Recession-weary taxpayers awaiting a tax refund check from Uncle Sam will not indulge in unbridled consumer spending this year. Instead, 84 percent of Americans receiving refunds intend to pay down debt, save or invest their windfall or use it for everyday necessities, according to a new poll.

Only 7 percent plan to fritter the money away on a shopping spree or vacation.

On the other hand, 40 percent of those who believe they owe taxes say they are not prepared to pay up. Nevertheless, only 6 percent plan to borrow money, though 17 percent say they intend to set up an installment plan with the IRS.

A whopping six in 10 people (63 percent) will pay their taxes with funds straight from their bank accounts.

Bankrate commissioned Princeton Survey Research Associates International to gauge Americans’ feelings about the looming tax deadline and whether or not they’re prepared to pay the taxman.

What we’ll do with the refund

Overall, 30 percent of Americans intend to pay down debt with their tax refund, 28 percent say they will save or invest it, and 26 percent have earmarked those funds for necessities such as food or utility bills.

“I think it is a sign about how people feel about the economy and where we are going. There is still a lot of uncertainty out there,” says Bryan Pukoff, CPA and principal at Rehmann, one of the largest financial services, accounting and consulting firms in the Midwest.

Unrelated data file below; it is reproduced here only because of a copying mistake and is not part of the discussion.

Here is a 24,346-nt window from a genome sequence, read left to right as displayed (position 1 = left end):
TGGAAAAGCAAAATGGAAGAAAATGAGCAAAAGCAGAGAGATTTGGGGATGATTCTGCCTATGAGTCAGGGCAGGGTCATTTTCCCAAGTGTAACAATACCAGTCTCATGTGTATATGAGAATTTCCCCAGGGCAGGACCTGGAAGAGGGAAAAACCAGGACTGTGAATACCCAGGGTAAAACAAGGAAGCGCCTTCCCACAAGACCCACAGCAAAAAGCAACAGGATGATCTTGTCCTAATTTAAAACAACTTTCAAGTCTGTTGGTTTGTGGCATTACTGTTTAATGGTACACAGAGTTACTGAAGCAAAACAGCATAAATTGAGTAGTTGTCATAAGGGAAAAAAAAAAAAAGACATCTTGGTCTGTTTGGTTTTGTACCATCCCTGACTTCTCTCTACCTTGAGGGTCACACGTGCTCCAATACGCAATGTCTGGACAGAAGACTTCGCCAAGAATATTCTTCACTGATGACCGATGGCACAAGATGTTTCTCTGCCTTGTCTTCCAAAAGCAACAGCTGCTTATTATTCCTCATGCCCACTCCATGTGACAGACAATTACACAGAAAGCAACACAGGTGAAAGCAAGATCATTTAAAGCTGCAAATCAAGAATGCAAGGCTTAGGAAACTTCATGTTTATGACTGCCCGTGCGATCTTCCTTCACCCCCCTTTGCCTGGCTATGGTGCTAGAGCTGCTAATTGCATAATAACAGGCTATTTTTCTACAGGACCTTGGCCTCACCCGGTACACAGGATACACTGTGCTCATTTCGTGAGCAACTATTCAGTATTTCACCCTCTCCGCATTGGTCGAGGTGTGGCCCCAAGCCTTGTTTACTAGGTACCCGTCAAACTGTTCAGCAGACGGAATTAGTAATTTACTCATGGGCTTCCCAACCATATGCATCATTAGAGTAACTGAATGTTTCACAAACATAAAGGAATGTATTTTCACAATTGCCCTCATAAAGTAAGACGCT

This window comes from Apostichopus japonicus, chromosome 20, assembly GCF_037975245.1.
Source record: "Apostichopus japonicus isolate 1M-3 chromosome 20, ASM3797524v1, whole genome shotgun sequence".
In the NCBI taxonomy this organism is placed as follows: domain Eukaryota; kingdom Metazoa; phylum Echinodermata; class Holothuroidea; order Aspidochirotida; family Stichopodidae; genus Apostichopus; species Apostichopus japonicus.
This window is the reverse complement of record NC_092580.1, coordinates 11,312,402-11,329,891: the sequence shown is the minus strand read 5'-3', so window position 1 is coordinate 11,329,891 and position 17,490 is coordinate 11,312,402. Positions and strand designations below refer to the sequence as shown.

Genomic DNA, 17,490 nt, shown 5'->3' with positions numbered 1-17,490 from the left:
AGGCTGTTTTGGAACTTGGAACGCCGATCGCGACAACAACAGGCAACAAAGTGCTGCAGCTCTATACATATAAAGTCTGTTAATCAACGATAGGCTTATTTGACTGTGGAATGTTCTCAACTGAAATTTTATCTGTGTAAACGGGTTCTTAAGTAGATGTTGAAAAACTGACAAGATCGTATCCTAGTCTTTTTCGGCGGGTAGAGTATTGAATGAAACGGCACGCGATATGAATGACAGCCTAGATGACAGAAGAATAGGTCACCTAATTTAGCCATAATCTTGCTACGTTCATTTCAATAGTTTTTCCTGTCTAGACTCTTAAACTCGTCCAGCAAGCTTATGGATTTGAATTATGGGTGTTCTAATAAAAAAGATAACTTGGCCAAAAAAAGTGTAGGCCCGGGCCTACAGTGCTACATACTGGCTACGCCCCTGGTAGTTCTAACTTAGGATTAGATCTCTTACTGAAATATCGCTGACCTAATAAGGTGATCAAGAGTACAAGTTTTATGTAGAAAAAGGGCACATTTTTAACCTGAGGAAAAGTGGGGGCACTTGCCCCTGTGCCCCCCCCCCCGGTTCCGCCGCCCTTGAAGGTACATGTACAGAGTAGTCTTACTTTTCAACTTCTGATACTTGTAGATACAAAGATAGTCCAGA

“That is different than what we have seen in the past. People generally take a portion of their refund and spend it on something for themselves — a vacation or a new car. The percentages actually surprise me,” he says.

Greg McBride,’s senior financial analyst, points out that regardless of economic conditions, putting the money directly into an IRA would be a smart move from a financial planning point of view.

How we’ll get the money

The vast majority of Americans, 88 percent, will receive their refunds via check or direct deposit from the U.S. Treasury.

The survey showed that 3 percent of respondents plan to have their refund deposited into multiple accounts, including an IRA.

“I find that troubling, considering how woefully under-saved for retirement our society is,” McBride says.

“The recent survey from the Employee Benefit Research Institute showed that 54 percent of Americans have less than $25,000 saved for retirement. The tax refund is the biggest windfall people are going to get all year,” he says.

Three percent of those getting a refund took a refund anticipation loan. For people with incomes under $30,000, that number jumps to 6 percent.

“Here is what that really means: You gave your money to the government for free all year and now you need it back so quickly that you’re going to pay a high interest rate just to get your own money back that you could have had all year,” says McBride.

The taxman cometh

While 24 percent of survey respondents believe they owe taxes, it’s unlikely that all of them will end up writing a check to Uncle Sam, based on data from the IRS. Last year 82 percent of returns got refunds at tax time.